Practically Paying Off Debt

Image by Schäferle from Pixabay

Hi guys! This week, I wanted to talk more about a practical application of paying off debt. Last week, we touched on the avalanche and the snowball methods of paying off debt early. The avalanche method focus on paying off the debt with the highest interest rate first. The snowball method focuses on paying off the debt with the lowest balance first. Using the monthly net pay of $2,500 that we started with last week, let’s take a detailed look at the snowball method.

Let’s lay the foundation by refreshing you on the budget that we established last week:

CATEGORYAMOUNTPERCENTAGE
Tithe$25010%
Recurring Bills$1,25050%
Savings$25010%
Spending$75030%
Basic Budget: Divide the amount by the net monthly income to figure out the percentage. (Recurring Bills: $1250 / $2500 x 100% = 50%)

Remember that this is just a guideline to get you started on an easy way to customize your own budget. Plug in your monthly income and go from there. For this week’s example, we’re going to assume the following:

  • Monthly income: $2,500
  • Tithe: 10% or $250 per month
  • Recurring Bills: 50% or $1,250 per month
    • Recurring debt payments included here:
      • Credit Card #1: $25 per month minimum payment toward $825 remaining balance
      • Credit Card #2: $55 per month minimum payment toward $1,485 remaining balance
      • Student Loan: $125 per month minimum payment toward $6,335 remaining balance
  • Spending: 30% or $750 per month
  • Rainy day fund of $1,000 has been saved

For the purpose of illustrating how this is going to work, I’m going to ignore interest and focus on the principal balance, but keep in mind that interest is accumulating and being charged to you every month for as long as you’re carrying a balance.

Now, since the rainy day fund has already been saved – met the $1,000 savings goal – we’re going to redirect that $250 per month savings budget toward paying the debt off early. Credit card #1 has the lowest balance, so we’re going to take the regular minimum monthly payment of $25 and add the $250 to that. Continue sending the minimum monthly payment to credit card #2 and the student loan.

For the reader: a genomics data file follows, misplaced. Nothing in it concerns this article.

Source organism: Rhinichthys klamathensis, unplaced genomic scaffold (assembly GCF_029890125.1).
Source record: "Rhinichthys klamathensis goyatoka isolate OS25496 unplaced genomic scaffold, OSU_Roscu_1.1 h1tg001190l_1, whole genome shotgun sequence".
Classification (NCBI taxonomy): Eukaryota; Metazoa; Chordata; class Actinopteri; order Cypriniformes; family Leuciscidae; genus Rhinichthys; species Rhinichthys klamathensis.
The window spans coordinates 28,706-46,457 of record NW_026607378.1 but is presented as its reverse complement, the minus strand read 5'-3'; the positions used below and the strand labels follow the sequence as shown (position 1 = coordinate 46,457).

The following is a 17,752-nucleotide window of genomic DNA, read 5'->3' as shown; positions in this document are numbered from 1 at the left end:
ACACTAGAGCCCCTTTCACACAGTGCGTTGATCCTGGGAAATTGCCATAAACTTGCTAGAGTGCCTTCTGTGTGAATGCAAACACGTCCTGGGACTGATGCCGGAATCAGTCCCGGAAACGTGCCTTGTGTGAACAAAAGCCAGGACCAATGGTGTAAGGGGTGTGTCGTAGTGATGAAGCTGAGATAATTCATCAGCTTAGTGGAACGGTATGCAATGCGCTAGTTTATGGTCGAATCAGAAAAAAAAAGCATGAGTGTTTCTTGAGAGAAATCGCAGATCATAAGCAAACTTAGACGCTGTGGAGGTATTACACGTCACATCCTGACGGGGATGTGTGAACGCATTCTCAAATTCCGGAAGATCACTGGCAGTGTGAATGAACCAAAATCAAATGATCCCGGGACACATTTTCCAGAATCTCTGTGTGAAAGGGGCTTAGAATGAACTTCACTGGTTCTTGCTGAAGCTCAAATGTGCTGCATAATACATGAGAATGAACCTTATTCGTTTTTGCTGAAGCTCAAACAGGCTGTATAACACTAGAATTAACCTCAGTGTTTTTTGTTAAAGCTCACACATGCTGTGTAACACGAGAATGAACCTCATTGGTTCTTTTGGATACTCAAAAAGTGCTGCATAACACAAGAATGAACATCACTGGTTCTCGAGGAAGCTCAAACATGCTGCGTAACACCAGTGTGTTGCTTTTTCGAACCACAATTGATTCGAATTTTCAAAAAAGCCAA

MONTHBEGINNING BALANCEMINUS AMOUNT OF PAYMENT SENTREMAINING BALANCE
APRIL 2021$825$275$550
MAY 2021$550$275$275
JUNE 2021$275$275$0
Credit card #1 payment schedule: $25 minimum monthly payment + $250 redirected from savings budget = $275
Photo by Lay Low on Pexels.com

Credit card #1 is paid off in 3 months! We’ll celebrate by taking that $275 and adding it to the $55 minimum payment we’ve been sending to credit card #2 and continue sending the minimum payment to the student loan. The balance for credit card #2 is down $165 since we were still sending the minimum payment while we were aggressively paying down credit card #1. The balance of credit card #2 is now $1,320.

MONTHBEGINNING BALANCEMINUS AMOUNT OF PAYMENT SENTREMAINING BALANCE
JULY 2021$1,320$330$990
AUGUST 2021$990$330$660
SEPTEMBER 2021$660$330$330
OCTOBER 2021$330$330$0
Credit card #2 payment schedule: $55 minimum monthly payment + $275 redirected from paying off credit card #1 = $330

After 4 more months, credit card #2 is paid off. By now, you know what to do! We’re going to take this $330 from paying off both credit cards and add it to the $125 minimum payment we’ve been making to the student loan and start sending $455 per month until the loan is paid off. The balance of the loan is down $875 since we continued to make the minimum payment while paying off both credit cards. The balance now is $5,460

MONTHBEGINNING BALANCEMINUS AMOUNT OF PAYMENT SENTREMAINING BALANCE
NOVEMBER 2021$5,460$455$5,005
DECEMBER 2021$5,005$455$4,550
JANUARY 2022$4,550$455$4,095
FEBRUARY 2022$4,095$455$3,640
MARCH 2022$3,640$455$3,185
APRIL 2022$3,185$455$2,730
MAY 2022$2,730$455$2,275
JUNE 2022$2,275$455$1,820
JULY 2022$1,820$455$1,365
AUGUST 2022$1,365$455$910
SEPTEMBER 2022$910$455$455
OCTOBER 2022$455$455$0
Student loan payment schedule: $125 minimum monthly payment + $330 redirected from paying off both credit cards = $455

After one year, the $5,460 student loan balance is paid off.

Photo by Charles Wundengba on Pexels.com